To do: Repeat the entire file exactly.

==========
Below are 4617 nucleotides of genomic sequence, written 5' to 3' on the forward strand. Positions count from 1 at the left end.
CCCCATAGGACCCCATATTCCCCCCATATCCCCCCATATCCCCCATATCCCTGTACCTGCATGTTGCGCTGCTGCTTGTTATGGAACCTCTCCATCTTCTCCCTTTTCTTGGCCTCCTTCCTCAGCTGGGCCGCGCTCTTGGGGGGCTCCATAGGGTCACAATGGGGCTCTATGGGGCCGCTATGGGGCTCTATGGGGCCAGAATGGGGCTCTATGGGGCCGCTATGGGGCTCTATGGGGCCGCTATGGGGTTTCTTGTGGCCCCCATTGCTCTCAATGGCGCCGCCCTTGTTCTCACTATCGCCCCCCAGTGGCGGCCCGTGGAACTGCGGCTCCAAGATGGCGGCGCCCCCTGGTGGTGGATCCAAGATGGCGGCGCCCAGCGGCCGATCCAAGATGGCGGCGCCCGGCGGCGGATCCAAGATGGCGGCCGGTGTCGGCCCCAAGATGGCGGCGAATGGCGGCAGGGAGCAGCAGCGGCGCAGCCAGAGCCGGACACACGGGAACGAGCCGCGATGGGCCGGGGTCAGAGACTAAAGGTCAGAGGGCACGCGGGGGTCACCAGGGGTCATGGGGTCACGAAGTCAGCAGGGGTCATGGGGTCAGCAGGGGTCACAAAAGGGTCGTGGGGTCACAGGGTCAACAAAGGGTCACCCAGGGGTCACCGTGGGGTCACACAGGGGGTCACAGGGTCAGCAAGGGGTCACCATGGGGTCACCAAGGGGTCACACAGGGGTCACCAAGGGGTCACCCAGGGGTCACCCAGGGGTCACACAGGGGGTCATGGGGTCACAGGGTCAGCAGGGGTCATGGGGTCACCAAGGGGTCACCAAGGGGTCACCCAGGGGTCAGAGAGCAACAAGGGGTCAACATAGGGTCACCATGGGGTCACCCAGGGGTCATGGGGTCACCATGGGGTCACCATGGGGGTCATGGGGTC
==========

Below are 4617 nucleotides of genomic sequence, written 5' to 3' on the forward strand. Positions count from 1 at the left end.
CCCCATAGGACCCCATATTCCCCCCATATCCCCCCATATCCCCCATATCCCTGTACCTGCATGTTGCGCTGCTGCTTGTTATGGAACCTCTCCATCTTCTCCCTTTTCTTGGCCTCCTTCCTCAGCTGGGCCGCGCTCTTGGGGGGCTCCATAGGGTCACAATGGGGCTCTATGGGGCCGCTATGGGGCTCTATGGGGCCAGAATGGGGCTCTATGGGGCCGCTATGGGGCTCTATGGGGCCGCTATGGGGTTTCTTGTGGCCCCCATTGCTCTCAATGGCGCCGCCCTTGTTCTCACTATCGCCCCCCAGTGGCGGCCCGTGGAACTGCGGCTCCAAGATGGCGGCGCCCCCTGGTGGTGGATCCAAGATGGCGGCGCCCAGCGGCCGATCCAAGATGGCGGCGCCCGGCGGCGGATCCAAGATGGCGGCCGGTGTCGGCCCCAAGATGGCGGCGAATGGCGGCAGGGAGCAGCAGCGGCGCAGCCAGAGCCGGACACACGGGAACGAGCCGCGATGGGCCGGGGTCAGAGACTAAAGGTCAGAGGGCACGCGGGGGTCACCAGGGGTCATGGGGTCACGAAGTCAGCAGGGGTCATGGGGTCAGCAGGGGTCACAAAAGGGTCGTGGGGTCACAGGGTCAACAAAGGGTCACCCAGGGGTCACCGTGGGGTCACACAGGGGGTCACAGGGTCAGCAAGGGGTCACCATGGGGTCACCAAGGGGTCACACAGGGGTCACCAAGGGGTCACCCAGGGGTCACCCAGGGGTCACACAGGGGGTCATGGGGTCACAGGGTCAGCAGGGGTCATGGGGTCACCAAGGGGTCACCAAGGGGTCACCCAGGGGTCAGAGAGCAACAAGGGGTCAACATAGGGTCACCATGGGGTCACCCAGGGGTCATGGGGTCACCATGGGGTCACCATGGGGGTCATGGGGTC